Helping dad reduce his taxes

Dear Tax Talk:
My father pays an unreal amount in quarterly taxes. He is 73, retired, but still draws dividends from fast-food restaurants plus his Social Security. What is the tax law about monetary gifts to children without paying taxes on that income? What is the annual amount? Are grandchildren also an eligible deduction? Please help, as his accountant does not seem to care. Thank you.
Leslye

Dear Leslye:
Oh, the plight of the rich, but at least your father has a caring daughter.

There’s seems to be a misunderstanding with gifts to family members. These gifts are never deductible, neither is the gift income taxable to the recipient. Instead, the law limits the amount a person can give to any one person so that you can’t give away all your assets without a tax consequence.

Since an individual’s estate pays estate taxes (scheduled to be repealed in 2010), if he gave away all his assets during his life, it would defeat the purpose of the estate tax. Therefore, you have annual gift limits. If you exceed the annual limits, you have a gift tax responsibility; at a minimum, you have to report the gifts, and if the gifts are large enough, your father may have to pay a tax. The gift tax and the estate tax work together and only actually result in paying tax when you exceed what is referred to as the unified credit.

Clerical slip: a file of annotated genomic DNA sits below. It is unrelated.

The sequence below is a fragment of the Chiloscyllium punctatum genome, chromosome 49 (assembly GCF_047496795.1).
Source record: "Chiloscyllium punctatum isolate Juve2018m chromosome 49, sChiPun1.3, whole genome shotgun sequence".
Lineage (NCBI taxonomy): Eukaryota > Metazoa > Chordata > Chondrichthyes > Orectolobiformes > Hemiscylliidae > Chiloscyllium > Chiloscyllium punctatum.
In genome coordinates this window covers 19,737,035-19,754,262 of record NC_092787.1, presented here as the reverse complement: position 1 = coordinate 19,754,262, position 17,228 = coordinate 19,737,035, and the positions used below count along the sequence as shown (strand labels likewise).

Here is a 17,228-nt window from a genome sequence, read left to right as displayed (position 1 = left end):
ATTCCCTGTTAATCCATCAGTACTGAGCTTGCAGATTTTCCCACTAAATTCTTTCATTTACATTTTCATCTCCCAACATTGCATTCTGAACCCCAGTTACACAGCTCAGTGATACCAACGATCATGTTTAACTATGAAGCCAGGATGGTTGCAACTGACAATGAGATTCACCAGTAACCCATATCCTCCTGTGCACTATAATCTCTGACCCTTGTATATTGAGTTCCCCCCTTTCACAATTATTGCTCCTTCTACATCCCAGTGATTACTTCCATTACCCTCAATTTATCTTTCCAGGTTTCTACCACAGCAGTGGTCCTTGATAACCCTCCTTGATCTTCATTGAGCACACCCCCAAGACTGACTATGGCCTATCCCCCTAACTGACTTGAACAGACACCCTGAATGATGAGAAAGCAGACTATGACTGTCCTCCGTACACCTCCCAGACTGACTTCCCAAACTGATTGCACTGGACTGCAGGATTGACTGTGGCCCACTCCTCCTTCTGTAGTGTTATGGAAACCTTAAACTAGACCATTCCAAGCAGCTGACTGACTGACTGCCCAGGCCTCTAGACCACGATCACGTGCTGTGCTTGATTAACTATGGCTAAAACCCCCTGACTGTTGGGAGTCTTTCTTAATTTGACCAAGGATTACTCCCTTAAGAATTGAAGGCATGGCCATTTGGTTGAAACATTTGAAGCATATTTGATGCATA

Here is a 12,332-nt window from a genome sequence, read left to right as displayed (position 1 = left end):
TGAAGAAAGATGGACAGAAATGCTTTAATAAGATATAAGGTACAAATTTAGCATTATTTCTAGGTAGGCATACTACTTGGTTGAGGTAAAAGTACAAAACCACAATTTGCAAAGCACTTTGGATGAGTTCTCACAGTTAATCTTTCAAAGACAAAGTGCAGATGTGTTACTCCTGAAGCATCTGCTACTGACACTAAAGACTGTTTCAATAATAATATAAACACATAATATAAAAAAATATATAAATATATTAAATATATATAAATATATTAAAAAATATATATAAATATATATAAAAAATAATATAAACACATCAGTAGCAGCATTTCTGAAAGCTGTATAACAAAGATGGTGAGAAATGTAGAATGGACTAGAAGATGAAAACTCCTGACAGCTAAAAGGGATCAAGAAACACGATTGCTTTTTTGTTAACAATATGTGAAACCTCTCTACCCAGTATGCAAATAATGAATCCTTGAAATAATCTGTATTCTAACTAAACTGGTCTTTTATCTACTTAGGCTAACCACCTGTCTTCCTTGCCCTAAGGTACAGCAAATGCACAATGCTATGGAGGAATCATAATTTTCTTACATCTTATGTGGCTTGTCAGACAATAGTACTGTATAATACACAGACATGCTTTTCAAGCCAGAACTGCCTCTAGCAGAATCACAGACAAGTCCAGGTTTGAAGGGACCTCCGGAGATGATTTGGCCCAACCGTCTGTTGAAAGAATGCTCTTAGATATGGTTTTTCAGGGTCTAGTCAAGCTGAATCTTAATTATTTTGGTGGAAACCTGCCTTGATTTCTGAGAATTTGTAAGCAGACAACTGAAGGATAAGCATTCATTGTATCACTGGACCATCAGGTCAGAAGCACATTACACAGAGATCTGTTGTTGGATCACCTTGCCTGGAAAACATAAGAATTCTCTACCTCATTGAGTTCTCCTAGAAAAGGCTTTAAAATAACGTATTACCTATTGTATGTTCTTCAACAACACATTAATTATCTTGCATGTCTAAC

The annual limit for nonreportable gifts is now $11,000 (up from the historical $10,000). That means your dad can give away annually up to $11,000 to each of his relatives (including grandchildren) or friends and not have to file a gift tax return. If he gives away more than this, he’ll file a gift tax return and dig into his unified credit. The unified credit results in the first million dollars in gifts being exempt from gift tax. Although the unified credit for estate tax increases over the next few years until the repeal of the estate tax, the gift credit is not scheduled to increase.

Since your concern is to reduce your father’s taxes, your father needs to give away income-producing property such as the fast-food stocks to get his taxes down. Since all this involves good planning, you really need to get a caring CPA involved to devise an overall plan.